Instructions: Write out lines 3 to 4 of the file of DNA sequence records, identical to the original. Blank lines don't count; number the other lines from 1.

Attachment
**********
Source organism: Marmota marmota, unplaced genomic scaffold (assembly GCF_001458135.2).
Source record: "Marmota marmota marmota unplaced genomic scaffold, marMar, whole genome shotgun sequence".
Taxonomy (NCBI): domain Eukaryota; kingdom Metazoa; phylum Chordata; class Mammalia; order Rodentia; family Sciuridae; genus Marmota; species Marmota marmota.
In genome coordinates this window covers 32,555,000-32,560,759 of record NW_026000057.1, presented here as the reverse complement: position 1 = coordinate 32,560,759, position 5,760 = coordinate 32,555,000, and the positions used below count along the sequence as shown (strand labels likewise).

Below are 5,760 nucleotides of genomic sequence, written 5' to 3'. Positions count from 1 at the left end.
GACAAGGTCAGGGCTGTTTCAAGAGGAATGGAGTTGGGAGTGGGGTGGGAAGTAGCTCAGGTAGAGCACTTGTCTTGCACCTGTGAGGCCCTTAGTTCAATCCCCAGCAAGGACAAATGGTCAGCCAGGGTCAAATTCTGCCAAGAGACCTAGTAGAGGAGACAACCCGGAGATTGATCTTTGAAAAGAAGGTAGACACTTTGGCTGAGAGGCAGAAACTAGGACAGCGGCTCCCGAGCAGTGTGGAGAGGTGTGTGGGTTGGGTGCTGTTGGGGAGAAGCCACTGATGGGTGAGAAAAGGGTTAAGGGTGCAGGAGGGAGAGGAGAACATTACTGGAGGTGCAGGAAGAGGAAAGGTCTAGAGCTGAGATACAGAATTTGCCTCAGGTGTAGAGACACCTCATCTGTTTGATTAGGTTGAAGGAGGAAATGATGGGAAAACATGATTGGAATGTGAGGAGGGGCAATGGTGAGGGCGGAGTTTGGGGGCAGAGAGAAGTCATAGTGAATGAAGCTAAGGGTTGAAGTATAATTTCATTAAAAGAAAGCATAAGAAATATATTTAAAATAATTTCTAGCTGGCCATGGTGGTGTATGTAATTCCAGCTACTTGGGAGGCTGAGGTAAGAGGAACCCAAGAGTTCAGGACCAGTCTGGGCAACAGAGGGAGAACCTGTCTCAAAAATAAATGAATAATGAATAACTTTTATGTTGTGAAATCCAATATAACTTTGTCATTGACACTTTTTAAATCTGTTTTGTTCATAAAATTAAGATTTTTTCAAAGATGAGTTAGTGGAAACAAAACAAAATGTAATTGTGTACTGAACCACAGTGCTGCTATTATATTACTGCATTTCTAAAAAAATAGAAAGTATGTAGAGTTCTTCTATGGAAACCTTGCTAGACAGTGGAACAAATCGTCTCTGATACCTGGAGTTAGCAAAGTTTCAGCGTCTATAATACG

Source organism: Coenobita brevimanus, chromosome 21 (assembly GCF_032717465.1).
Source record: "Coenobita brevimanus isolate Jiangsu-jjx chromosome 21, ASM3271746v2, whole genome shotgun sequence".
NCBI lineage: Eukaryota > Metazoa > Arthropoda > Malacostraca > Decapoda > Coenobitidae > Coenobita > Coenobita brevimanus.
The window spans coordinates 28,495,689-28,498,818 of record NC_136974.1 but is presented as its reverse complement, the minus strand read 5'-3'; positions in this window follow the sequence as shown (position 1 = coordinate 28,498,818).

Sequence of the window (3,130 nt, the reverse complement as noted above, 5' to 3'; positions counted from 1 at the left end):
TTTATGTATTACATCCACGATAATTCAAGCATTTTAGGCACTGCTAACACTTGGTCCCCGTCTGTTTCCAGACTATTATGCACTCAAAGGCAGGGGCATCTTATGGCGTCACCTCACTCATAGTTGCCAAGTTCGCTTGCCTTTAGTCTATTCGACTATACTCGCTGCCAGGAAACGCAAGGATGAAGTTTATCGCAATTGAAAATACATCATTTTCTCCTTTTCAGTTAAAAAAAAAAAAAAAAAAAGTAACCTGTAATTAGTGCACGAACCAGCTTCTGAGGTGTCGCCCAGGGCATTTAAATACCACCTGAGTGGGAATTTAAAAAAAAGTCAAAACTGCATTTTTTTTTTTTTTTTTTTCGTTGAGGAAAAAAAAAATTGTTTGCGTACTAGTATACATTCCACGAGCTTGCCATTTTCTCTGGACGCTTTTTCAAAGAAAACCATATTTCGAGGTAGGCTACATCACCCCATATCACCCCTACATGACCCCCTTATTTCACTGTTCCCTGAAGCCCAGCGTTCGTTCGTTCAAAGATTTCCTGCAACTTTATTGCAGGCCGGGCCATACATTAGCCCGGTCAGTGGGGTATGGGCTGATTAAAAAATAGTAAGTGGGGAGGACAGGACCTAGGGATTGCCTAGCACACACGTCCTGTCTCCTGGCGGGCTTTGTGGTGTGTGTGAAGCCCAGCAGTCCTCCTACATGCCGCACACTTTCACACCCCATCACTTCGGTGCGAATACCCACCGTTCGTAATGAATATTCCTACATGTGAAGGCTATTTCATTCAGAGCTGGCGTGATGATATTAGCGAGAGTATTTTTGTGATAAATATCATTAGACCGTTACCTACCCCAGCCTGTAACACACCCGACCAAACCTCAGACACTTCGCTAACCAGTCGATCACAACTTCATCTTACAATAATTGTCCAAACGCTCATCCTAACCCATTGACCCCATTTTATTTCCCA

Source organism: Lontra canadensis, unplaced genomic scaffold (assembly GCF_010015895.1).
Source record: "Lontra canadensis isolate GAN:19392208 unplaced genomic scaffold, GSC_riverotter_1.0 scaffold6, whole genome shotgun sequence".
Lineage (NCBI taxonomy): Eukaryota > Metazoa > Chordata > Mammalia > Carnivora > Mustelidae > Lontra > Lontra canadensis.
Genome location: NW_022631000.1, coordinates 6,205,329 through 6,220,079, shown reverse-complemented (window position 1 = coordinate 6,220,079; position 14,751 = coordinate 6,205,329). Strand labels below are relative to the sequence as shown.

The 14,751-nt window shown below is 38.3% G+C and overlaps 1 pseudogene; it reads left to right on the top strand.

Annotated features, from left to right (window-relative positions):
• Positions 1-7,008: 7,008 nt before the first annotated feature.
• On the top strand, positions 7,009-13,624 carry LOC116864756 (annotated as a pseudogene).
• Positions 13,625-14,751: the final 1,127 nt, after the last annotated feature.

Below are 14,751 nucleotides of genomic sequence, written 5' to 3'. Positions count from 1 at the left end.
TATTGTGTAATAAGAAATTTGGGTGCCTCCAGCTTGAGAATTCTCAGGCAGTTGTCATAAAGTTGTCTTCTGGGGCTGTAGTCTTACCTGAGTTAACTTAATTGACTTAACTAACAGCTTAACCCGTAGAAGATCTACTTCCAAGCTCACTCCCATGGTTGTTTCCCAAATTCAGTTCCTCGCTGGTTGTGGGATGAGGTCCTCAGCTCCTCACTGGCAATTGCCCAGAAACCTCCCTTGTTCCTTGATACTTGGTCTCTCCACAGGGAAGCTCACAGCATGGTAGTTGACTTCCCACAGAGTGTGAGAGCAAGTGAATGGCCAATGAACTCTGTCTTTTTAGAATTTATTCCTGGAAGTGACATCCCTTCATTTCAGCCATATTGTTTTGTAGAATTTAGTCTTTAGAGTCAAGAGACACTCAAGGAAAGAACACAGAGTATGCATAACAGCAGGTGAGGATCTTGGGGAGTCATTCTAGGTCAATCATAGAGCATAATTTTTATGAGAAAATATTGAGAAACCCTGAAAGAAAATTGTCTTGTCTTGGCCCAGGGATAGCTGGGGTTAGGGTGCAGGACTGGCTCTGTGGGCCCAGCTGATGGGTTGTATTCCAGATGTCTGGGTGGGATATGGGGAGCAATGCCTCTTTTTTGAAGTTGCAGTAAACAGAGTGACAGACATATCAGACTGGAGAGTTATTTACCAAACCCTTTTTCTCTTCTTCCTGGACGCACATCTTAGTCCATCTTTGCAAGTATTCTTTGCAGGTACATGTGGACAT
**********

Taxonomy (NCBI): domain Eukaryota; kingdom Metazoa; phylum Chordata; class Mammalia; order Rodentia; family Sciuridae; genus Marmota; species Marmota marmota.
In genome coordinates this window covers 32,555,000-32,560,759 of record NW_026000057.1, presented here as the reverse complement: position 1 = coordinate 32,560,759, position 5,760 = coordinate 32,555,000, and the positions used below count along the sequence as shown (strand labels likewise).